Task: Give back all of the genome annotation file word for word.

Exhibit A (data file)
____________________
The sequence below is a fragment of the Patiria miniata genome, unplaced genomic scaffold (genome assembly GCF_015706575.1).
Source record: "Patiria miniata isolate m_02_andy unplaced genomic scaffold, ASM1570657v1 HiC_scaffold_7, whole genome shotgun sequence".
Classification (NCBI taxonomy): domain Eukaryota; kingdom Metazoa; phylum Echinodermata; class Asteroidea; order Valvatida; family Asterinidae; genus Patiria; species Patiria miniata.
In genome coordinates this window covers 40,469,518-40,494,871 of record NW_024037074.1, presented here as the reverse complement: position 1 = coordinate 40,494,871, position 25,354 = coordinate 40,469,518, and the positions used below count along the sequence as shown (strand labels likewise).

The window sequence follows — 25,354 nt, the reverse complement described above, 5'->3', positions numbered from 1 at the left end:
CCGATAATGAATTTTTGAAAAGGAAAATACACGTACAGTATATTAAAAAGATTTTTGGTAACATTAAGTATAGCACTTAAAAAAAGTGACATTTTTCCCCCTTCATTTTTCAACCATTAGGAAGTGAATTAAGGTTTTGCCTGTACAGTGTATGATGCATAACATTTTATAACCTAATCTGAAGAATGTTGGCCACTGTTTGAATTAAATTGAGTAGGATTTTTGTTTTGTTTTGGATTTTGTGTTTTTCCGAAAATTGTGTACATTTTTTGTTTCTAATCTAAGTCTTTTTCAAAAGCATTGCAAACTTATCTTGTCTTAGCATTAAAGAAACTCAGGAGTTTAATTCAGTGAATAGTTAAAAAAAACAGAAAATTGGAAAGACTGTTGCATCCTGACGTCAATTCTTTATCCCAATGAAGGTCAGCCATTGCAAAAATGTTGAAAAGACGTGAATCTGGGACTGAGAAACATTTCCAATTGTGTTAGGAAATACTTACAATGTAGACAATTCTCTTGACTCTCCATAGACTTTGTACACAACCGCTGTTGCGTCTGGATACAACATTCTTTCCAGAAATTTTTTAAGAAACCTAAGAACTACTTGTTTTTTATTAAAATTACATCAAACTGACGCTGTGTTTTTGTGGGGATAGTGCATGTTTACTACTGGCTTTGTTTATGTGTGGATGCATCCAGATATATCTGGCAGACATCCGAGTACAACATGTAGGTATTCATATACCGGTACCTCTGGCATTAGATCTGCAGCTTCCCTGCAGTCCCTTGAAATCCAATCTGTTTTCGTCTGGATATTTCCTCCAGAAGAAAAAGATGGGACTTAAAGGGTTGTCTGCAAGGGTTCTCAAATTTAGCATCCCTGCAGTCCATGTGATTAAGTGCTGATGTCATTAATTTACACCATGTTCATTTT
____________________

The sequence below is a fragment of the Patiria miniata genome, unplaced genomic scaffold (genome assembly GCF_015706575.1).
Source record: "Patiria miniata isolate m_02_andy unplaced genomic scaffold, ASM1570657v1 HiC_scaffold_7, whole genome shotgun sequence".
Classification (NCBI taxonomy): domain Eukaryota; kingdom Metazoa; phylum Echinodermata; class Asteroidea; order Valvatida; family Asterinidae; genus Patiria; species Patiria miniata.
In genome coordinates this window covers 40,469,518-40,494,871 of record NW_024037074.1, presented here as the reverse complement: position 1 = coordinate 40,494,871, position 25,354 = coordinate 40,469,518, and the positions used below count along the sequence as shown (strand labels likewise).

The window sequence follows — 25,354 nt, the reverse complement described above, 5'->3', positions numbered from 1 at the left end:
CCGATAATGAATTTTTGAAAAGGAAAATACACGTACAGTATATTAAAAAGATTTTTGGTAACATTAAGTATAGCACTTAAAAAAAGTGACATTTTTCCCCCTTCATTTTTCAACCATTAGGAAGTGAATTAAGGTTTTGCCTGTACAGTGTATGATGCATAACATTTTATAACCTAATCTGAAGAATGTTGGCCACTGTTTGAATTAAATTGAGTAGGATTTTTGTTTTGTTTTGGATTTTGTGTTTTTCCGAAAATTGTGTACATTTTTTGTTTCTAATCTAAGTCTTTTTCAAAAGCATTGCAAACTTATCTTGTCTTAGCATTAAAGAAACTCAGGAGTTTAATTCAGTGAATAGTTAAAAAAAACAGAAAATTGGAAAGACTGTTGCATCCTGACGTCAATTCTTTATCCCAATGAAGGTCAGCCATTGCAAAAATGTTGAAAAGACGTGAATCTGGGACTGAGAAACATTTCCAATTGTGTTAGGAAATACTTACAATGTAGACAATTCTCTTGACTCTCCATAGACTTTGTACACAACCGCTGTTGCGTCTGGATACAACATTCTTTCCAGAAATTTTTTAAGAAACCTAAGAACTACTTGTTTTTTATTAAAATTACATCAAACTGACGCTGTGTTTTTGTGGGGATAGTGCATGTTTACTACTGGCTTTGTTTATGTGTGGATGCATCCAGATATATCTGGCAGACATCCGAGTACAACATGTAGGTATTCATATACCGGTACCTCTGGCATTAGATCTGCAGCTTCCCTGCAGTCCCTTGAAATCCAATCTGTTTTCGTCTGGATATTTCCTCCAGAAGAAAAAGATGGGACTTAAAGGGTTGTCTGCAAGGGTTCTCAAATTTAGCATCCCTGCAGTCCATGTGATTAAGTGCTGATGTCATTAATTTACACCATGTTCATTTT